Short Story Club in review

Now that the Short Story club is over, I’d like to thank them all for letting me play. This may seem like a weird comparison, but about halfway through reading these stories started to remind me of Better Investing‘s monthly Stock To Study. When they pick a stock of interest, that doesn’t make it a […]

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Re: Throwing Stones

Set in a Chinese-influenced fantasy world, “Throwing Stones,” by Mishell Baker is a slippery story about people with slippery shapes. An unnamed narrator is a man living as a woman in a “teahouse” in the city of Jiun-shi. He/she meets a Tuo, a “goblin” posing as a human being, making a living as a poet. […]

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Re: The Heart of A Mouse

I guess the Halloween monster story for the Torque Control short story club must be “The Heart of A Mouse,” by K.J. Bishop. The beginning introduces us to a depressing post-apocalypse landscape with literal fallen angels rotting on the ground. And the narrator is a modified mouse.

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Re: My Father’s Singularity

For this week, Torque Control short story club refrains from giving us a monster story for Halloween, instead suggesting you read the relatively sentimental “My Father’s Singularity,” by Brenda Cooper. Paul’s father is always telling him that he will live to see the Singularity and become something his father can’t understand. When Paul goes to […]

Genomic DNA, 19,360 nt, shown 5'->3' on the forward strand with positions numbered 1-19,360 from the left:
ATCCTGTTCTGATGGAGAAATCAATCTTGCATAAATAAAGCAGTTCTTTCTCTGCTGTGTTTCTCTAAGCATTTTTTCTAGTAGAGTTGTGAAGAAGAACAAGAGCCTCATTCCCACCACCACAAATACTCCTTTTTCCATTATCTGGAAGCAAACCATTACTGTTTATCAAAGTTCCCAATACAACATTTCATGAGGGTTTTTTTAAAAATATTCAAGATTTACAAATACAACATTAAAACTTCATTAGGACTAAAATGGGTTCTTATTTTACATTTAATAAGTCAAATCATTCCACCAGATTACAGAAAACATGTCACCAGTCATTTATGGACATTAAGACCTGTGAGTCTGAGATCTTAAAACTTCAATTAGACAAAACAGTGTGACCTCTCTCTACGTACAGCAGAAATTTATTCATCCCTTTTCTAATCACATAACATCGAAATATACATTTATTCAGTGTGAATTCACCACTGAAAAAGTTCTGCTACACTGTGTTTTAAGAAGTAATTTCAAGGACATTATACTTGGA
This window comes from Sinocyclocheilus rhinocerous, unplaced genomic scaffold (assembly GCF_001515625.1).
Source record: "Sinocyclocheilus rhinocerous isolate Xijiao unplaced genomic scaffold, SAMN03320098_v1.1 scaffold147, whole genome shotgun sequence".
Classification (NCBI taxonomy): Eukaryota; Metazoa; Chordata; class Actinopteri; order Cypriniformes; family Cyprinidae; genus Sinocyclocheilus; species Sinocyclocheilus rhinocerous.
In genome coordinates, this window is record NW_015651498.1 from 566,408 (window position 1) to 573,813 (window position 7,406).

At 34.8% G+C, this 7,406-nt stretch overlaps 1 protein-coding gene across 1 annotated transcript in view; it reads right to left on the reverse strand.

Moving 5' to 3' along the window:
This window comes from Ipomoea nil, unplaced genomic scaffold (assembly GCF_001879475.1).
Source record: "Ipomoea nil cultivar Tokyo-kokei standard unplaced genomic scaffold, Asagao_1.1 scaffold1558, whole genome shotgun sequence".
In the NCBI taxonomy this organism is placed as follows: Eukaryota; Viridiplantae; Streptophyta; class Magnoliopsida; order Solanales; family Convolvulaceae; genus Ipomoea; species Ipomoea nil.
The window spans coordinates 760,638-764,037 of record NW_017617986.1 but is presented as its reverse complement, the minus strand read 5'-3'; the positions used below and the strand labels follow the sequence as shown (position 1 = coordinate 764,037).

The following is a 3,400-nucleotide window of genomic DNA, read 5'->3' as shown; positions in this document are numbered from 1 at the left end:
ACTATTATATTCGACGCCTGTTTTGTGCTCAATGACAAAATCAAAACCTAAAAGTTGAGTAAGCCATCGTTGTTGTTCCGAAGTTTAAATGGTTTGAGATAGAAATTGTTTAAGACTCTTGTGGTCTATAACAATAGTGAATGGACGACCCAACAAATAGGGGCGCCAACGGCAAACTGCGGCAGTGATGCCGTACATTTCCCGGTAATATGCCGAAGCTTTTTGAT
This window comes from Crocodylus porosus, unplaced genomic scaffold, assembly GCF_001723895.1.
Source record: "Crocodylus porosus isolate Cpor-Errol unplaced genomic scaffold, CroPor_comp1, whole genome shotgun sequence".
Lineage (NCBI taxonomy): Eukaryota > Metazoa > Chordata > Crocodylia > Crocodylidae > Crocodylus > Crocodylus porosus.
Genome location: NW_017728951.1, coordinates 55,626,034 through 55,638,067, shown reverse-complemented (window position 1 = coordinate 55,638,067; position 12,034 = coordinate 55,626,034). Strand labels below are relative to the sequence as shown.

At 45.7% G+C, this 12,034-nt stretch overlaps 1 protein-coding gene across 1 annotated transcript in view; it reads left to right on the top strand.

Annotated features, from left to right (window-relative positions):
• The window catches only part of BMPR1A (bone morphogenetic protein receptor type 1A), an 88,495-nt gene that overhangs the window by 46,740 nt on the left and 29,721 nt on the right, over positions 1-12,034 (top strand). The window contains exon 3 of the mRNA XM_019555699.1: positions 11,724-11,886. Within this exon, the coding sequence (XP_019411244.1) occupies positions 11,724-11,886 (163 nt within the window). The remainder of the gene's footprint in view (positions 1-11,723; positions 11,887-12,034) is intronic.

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Re: The Cage

About the worst thing I can say about  “The Cage,” by A.M. Dellamonica, is that the beginning gave me totally the wrong impression. On my first read, I bounced off the weight given to a story about the bloody murder one Pamela Adolpha, werewolf. I thought this going to be a gory story about werewolves. […]

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Re: No Time Like the Present

In  “No Time Like the Present,” by Carol Emshwiller, a group of strangers come to a small town or suburb in Washington or Oregon. Everything seems so quotidian, I had time to wonder how this story would be received in a non-SF setting. To an SF reader, the strangers are obviously time travelers. At first, […]

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Re: Miguel and the Viatura

I avoid reading headnotes to stories. I don’t mind when they tell me about the author. I appreciate the warning if it’s the twelfth installment of a long-running series. But I hate it when they say anything about the story. They either say too much and drop a spoiler, or they tell me something that […]

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Re: The Red Bride

From the opening line of “The Red Bride,” by Samantha Henderson, there is a lot you imagine that turns out to be different in truth. You are to imagine, Twigling, the Red Bride to be a human, such as yourself, although she is in truth a creature of the Var.

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